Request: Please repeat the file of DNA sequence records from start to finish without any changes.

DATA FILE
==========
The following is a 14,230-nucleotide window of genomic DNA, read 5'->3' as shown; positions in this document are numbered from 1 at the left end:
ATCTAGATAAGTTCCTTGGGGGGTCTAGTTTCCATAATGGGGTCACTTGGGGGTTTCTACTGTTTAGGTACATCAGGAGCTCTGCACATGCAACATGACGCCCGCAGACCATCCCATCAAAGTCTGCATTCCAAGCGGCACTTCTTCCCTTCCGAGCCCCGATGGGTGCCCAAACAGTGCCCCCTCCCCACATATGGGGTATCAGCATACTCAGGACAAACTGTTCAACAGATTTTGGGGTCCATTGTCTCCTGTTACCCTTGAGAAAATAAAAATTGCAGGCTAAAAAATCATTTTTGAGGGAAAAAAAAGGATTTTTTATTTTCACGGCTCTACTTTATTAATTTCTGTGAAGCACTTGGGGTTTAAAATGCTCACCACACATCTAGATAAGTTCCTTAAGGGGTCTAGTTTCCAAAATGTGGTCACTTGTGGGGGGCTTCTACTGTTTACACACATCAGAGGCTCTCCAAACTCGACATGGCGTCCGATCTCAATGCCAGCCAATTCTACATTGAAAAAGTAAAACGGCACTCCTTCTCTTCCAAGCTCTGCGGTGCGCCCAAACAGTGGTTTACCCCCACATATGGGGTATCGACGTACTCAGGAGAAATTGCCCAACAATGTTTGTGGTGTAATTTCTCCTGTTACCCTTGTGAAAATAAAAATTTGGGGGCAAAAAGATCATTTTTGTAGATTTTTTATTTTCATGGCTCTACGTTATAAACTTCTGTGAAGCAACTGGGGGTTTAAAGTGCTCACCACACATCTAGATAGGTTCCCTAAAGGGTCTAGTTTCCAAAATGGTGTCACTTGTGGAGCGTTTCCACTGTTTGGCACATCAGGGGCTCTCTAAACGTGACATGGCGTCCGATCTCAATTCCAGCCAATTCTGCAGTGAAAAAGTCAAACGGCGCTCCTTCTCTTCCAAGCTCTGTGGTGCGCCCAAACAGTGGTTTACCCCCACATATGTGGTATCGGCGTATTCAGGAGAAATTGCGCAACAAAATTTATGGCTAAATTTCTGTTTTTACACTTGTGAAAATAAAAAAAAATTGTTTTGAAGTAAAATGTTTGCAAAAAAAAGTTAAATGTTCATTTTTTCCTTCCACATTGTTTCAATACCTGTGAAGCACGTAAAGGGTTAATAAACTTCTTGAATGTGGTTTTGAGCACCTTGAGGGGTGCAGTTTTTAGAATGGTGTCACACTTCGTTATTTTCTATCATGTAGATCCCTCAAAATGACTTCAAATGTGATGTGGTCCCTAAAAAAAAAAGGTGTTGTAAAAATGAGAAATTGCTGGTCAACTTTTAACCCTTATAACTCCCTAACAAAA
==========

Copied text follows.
The following is a 14,230-nucleotide window of genomic DNA, read 5'->3' as shown; positions in this document are numbered from 1 at the left end:
ATCTAGATAAGTTCCTTGGGGGGTCTAGTTTCCATAATGGGGTCACTTGGGGGTTTCTACTGTTTAGGTACATCAGGAGCTCTGCACATGCAACATGACGCCCGCAGACCATCCCATCAAAGTCTGCATTCCAAGCGGCACTTCTTCCCTTCCGAGCCCCGATGGGTGCCCAAACAGTGCCCCCTCCCCACATATGGGGTATCAGCATACTCAGGACAAACTGTTCAACAGATTTTGGGGTCCATTGTCTCCTGTTACCCTTGAGAAAATAAAAATTGCAGGCTAAAAAATCATTTTTGAGGGAAAAAAAAGGATTTTTTATTTTCACGGCTCTACTTTATTAATTTCTGTGAAGCACTTGGGGTTTAAAATGCTCACCACACATCTAGATAAGTTCCTTAAGGGGTCTAGTTTCCAAAATGTGGTCACTTGTGGGGGGCTTCTACTGTTTACACACATCAGAGGCTCTCCAAACTCGACATGGCGTCCGATCTCAATGCCAGCCAATTCTACATTGAAAAAGTAAAACGGCACTCCTTCTCTTCCAAGCTCTGCGGTGCGCCCAAACAGTGGTTTACCCCCACATATGGGGTATCGACGTACTCAGGAGAAATTGCCCAACAATGTTTGTGGTGTAATTTCTCCTGTTACCCTTGTGAAAATAAAAATTTGGGGGCAAAAAGATCATTTTTGTAGATTTTTTATTTTCATGGCTCTACGTTATAAACTTCTGTGAAGCAACTGGGGGTTTAAAGTGCTCACCACACATCTAGATAGGTTCCCTAAAGGGTCTAGTTTCCAAAATGGTGTCACTTGTGGAGCGTTTCCACTGTTTGGCACATCAGGGGCTCTCTAAACGTGACATGGCGTCCGATCTCAATTCCAGCCAATTCTGCAGTGAAAAAGTCAAACGGCGCTCCTTCTCTTCCAAGCTCTGTGGTGCGCCCAAACAGTGGTTTACCCCCACATATGTGGTATCGGCGTATTCAGGAGAAATTGCGCAACAAAATTTATGGCTAAATTTCTGTTTTTACACTTGTGAAAATAAAAAAAAATTGTTTTGAAGTAAAATGTTTGCAAAAAAAAGTTAAATGTTCATTTTTTCCTTCCACATTGTTTCAATACCTGTGAAGCACGTAAAGGGTTAATAAACTTCTTGAATGTGGTTTTGAGCACCTTGAGGGGTGCAGTTTTTAGAATGGTGTCACACTTCGTTATTTTCTATCATGTAGATCCCTCAAAATGACTTCAAATGTGATGTGGTCCCTAAAAAAAAAAGGTGTTGTAAAAATGAGAAATTGCTGGTCAACTTTTAACCCTTATAACTCCCTAACAAAA